Factors leading to depend­ence:
reinfo­rcement (+ve: buss/rush of indulging in it, -ve: supresses -ve emotions) avoiding withdrawal symptoms (intense anxiety & halluc­ina­tions, tremors, blood alcohol level drop)
physical dependence - body has adjusted to the substance and incorp­orates the use of that substance into the normal functi­oning of the body’s tissues, involves tolerance
tolerance level increases - leading to more consum­ption for same effects
Craving - strong desire to engage in a behavi­or/­consume a substance, due to physical dependence or envi triggers

Types of addiction:
Substance addictions (opiod, nicotine, marijuana, alcohol) - substance use disorders
four stages of substance use: (1) initia­tion; (2) mainte­nance; (3) cessation; and (4) relapse
Non-su­bst­anc­e/B­eha­vioural addictions (gambling, sexual, internet, shopping) - impulse control disorders

Symptoms of addiction:
1. Behavioral -
changes in appetite, sleep, attitude
frequent, sudden mood swings - angry & irritable (increased lash outs and confli­cts), anxious & paranoid w/o cause
reduced perfor­mance, lack of motivation
periodic hyperactivity
hiding/in denial of certain behavior
2. Physical -
abnormal pupil size & bloodshot eyes
impaired motor coordi­nation and periodic tremors
poor physical appearence and body odour
slurred speech
sudden change in weight
3. Social -
legal issues
personal relati­onship issues
sudden change in friend groups, hobbies, financial status

Risk factors of addiction:
Genetic predis­pos­ition - heredity, altered brain neurons due to envi
Enviro­nment - life experi­ence, peer pressure
Age - teens have increased suscep­tib­ility (more impulsive desicion making), more resistant to treatment and more liable to relapse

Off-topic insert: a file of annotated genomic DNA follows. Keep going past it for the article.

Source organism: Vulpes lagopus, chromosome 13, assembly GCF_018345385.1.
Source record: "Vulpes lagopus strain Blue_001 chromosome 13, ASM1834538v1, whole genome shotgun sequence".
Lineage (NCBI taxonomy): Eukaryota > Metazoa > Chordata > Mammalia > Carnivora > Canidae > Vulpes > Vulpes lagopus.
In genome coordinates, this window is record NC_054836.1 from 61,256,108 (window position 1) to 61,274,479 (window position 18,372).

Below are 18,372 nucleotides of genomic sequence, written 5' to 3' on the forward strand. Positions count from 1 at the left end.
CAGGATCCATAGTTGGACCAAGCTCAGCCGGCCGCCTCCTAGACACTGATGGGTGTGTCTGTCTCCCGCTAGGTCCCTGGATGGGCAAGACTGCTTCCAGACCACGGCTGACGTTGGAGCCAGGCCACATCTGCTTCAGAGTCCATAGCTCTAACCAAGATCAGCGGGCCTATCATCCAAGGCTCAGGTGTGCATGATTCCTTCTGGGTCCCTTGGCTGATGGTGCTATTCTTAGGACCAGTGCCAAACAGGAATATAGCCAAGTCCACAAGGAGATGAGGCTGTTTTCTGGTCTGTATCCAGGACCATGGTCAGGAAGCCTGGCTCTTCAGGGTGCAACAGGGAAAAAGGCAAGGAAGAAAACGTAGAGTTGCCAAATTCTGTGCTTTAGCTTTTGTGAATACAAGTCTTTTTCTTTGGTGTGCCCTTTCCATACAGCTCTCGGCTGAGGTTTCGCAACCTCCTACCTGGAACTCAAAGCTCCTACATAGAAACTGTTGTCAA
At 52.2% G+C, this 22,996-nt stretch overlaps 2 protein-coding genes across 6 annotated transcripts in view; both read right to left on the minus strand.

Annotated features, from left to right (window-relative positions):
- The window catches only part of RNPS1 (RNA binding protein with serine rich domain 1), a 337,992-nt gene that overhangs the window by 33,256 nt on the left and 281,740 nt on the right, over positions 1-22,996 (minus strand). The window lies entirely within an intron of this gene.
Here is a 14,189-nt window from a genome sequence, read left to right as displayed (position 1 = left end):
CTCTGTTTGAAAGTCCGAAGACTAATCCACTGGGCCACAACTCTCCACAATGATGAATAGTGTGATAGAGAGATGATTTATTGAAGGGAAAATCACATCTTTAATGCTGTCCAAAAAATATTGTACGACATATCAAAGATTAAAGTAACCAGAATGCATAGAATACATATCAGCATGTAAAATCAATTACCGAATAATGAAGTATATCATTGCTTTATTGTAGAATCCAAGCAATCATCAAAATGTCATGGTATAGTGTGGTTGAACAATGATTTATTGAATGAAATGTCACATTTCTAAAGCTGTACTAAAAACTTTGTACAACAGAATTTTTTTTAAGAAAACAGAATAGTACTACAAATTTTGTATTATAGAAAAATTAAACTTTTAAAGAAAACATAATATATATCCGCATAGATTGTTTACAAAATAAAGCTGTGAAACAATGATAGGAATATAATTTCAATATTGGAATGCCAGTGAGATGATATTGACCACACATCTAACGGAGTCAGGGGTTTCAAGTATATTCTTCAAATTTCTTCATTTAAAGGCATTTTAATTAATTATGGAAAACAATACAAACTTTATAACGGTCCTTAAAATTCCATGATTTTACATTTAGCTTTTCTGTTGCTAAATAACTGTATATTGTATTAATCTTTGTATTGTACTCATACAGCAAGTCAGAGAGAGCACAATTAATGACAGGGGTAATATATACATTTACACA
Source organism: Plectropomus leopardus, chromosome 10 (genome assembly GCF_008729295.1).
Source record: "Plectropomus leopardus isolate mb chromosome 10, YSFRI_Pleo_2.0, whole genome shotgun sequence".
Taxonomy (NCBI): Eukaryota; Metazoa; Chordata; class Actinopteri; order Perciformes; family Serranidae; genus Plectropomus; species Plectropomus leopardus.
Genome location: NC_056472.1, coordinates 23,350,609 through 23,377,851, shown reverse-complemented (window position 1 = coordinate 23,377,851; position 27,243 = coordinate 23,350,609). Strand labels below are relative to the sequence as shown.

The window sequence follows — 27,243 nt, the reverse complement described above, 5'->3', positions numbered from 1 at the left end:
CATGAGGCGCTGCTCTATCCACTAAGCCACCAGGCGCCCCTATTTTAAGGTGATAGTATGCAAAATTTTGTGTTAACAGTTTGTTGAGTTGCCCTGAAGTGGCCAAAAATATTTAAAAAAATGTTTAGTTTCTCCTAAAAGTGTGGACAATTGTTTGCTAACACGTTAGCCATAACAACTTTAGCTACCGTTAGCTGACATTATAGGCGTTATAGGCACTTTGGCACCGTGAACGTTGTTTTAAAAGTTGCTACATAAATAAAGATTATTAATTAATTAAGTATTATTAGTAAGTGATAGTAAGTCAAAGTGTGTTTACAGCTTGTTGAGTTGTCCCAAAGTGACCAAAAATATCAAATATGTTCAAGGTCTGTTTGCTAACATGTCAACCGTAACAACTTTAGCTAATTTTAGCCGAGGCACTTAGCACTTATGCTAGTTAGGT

Comorb­itity - ppl with comorbid mental disorders (ADHD,­PTSD, depres­sion, anxiety etc)
Drug choice - some are more physically addictive

Screening and assess­ment: Addictions Neuroc­linical Assess­ment, Alcoho­l-S­moking & Substance Involv­ement Test (ASSIST), Drug Abuse Screening Test (DAST-10)
Treatment and manage­ment: CBT, medica­tion, rehabilitation
Can lead to dependence and addiction
Problem drinking and alcoholism - substance dependence disorders
Alcoholic- someone who is physically addicted to alcohol, symptoms - high tolerance, more craving, withdrawal
Problem drinking- may not have symptoms like alcoho­lics, more social, psycho­log­ical, and medical problems resulting from alcohol

Alcohol consum­ption is linked to:
positive effects -
light and moderate drinkers had lower morbidity and mortality rates reduces coronary heart disease
negative effects -
high blood pressure, stroke, cirrhosis of the liver, some forms of cancer, brain atrophy and consequent deteri­orating cognitive function
facili­tates risky behavior, impaired judgement and desicion making
increase in financial (buying alcohol) and economic (accid­ent­s,f­ights etc) costs, legal issues (DUI, underage drinking, public intoxication)
risk of overdose
interferes with medication - decreases efficiency of meds and increases risk of side effects, can lead to intense outcomes (respi­ratory depres­sion, internal bleeding, excessive sedation)
social isolation and relati­onship problems
can effects genes and fetal develo­pment (FASD - fetal alcohol spectrum disorders)

around 50% - stop on their own
60% treated may relapse
1. clinical -
aversion therapies (negative associ­ation with alcohol - drug antabuse)
contin­gency contra­cting (contract with fam/therapist)
cue exposure procedure (find envi triggers and coping strat)
self management (self monitoring)
2. rehabi­lit­ation -
behavioral therapies (cbt, motiva­tional interv­iewing etc)
group support, indiv counse­lling
detox programmes
30 per cent of the adult population
smoking initiated in childhood has an increased chance of lung cancer
Causes: for fun and pleasure, to calm nerves, for confid­ence, due to parental smoking (children 2x likely), peer pressure, hobby - low income women for themselves

smoking symptoms:
positive effects- relaxation and stress relief, confidence